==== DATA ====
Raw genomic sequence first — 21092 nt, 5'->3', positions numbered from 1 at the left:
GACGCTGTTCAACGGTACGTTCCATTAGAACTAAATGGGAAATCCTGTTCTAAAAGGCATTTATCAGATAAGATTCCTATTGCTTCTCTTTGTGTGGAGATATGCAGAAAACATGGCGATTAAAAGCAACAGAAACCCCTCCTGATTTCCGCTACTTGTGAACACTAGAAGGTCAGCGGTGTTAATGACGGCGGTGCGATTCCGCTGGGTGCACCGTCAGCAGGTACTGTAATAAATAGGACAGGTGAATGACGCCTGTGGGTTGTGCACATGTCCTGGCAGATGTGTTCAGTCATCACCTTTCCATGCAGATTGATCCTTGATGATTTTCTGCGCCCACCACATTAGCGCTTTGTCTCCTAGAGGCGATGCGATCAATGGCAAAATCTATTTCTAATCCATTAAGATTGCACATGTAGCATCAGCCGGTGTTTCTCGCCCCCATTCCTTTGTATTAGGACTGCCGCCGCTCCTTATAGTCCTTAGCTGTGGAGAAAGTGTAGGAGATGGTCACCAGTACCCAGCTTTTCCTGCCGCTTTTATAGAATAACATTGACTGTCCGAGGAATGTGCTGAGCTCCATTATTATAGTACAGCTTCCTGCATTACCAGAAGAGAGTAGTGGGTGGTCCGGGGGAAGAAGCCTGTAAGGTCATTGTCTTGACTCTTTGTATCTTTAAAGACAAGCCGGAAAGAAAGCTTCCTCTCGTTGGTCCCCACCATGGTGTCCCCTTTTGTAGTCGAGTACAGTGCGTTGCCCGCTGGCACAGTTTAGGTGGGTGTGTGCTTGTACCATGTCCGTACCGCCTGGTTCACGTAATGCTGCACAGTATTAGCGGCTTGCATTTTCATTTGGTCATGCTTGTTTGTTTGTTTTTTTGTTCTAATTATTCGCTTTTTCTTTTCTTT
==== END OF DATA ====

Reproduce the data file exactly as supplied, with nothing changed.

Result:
Raw genomic sequence first — 21092 nt, 5'->3', positions numbered from 1 at the left:
GACGCTGTTCAACGGTACGTTCCATTAGAACTAAATGGGAAATCCTGTTCTAAAAGGCATTTATCAGATAAGATTCCTATTGCTTCTCTTTGTGTGGAGATATGCAGAAAACATGGCGATTAAAAGCAACAGAAACCCCTCCTGATTTCCGCTACTTGTGAACACTAGAAGGTCAGCGGTGTTAATGACGGCGGTGCGATTCCGCTGGGTGCACCGTCAGCAGGTACTGTAATAAATAGGACAGGTGAATGACGCCTGTGGGTTGTGCACATGTCCTGGCAGATGTGTTCAGTCATCACCTTTCCATGCAGATTGATCCTTGATGATTTTCTGCGCCCACCACATTAGCGCTTTGTCTCCTAGAGGCGATGCGATCAATGGCAAAATCTATTTCTAATCCATTAAGATTGCACATGTAGCATCAGCCGGTGTTTCTCGCCCCCATTCCTTTGTATTAGGACTGCCGCCGCTCCTTATAGTCCTTAGCTGTGGAGAAAGTGTAGGAGATGGTCACCAGTACCCAGCTTTTCCTGCCGCTTTTATAGAATAACATTGACTGTCCGAGGAATGTGCTGAGCTCCATTATTATAGTACAGCTTCCTGCATTACCAGAAGAGAGTAGTGGGTGGTCCGGGGGAAGAAGCCTGTAAGGTCATTGTCTTGACTCTTTGTATCTTTAAAGACAAGCCGGAAAGAAAGCTTCCTCTCGTTGGTCCCCACCATGGTGTCCCCTTTTGTAGTCGAGTACAGTGCGTTGCCCGCTGGCACAGTTTAGGTGGGTGTGTGCTTGTACCATGTCCGTACCGCCTGGTTCACGTAATGCTGCACAGTATTAGCGGCTTGCATTTTCATTTGGTCATGCTTGTTTGTTTGTTTTTTTGTTCTAATTATTCGCTTTTTCTTTTCTTT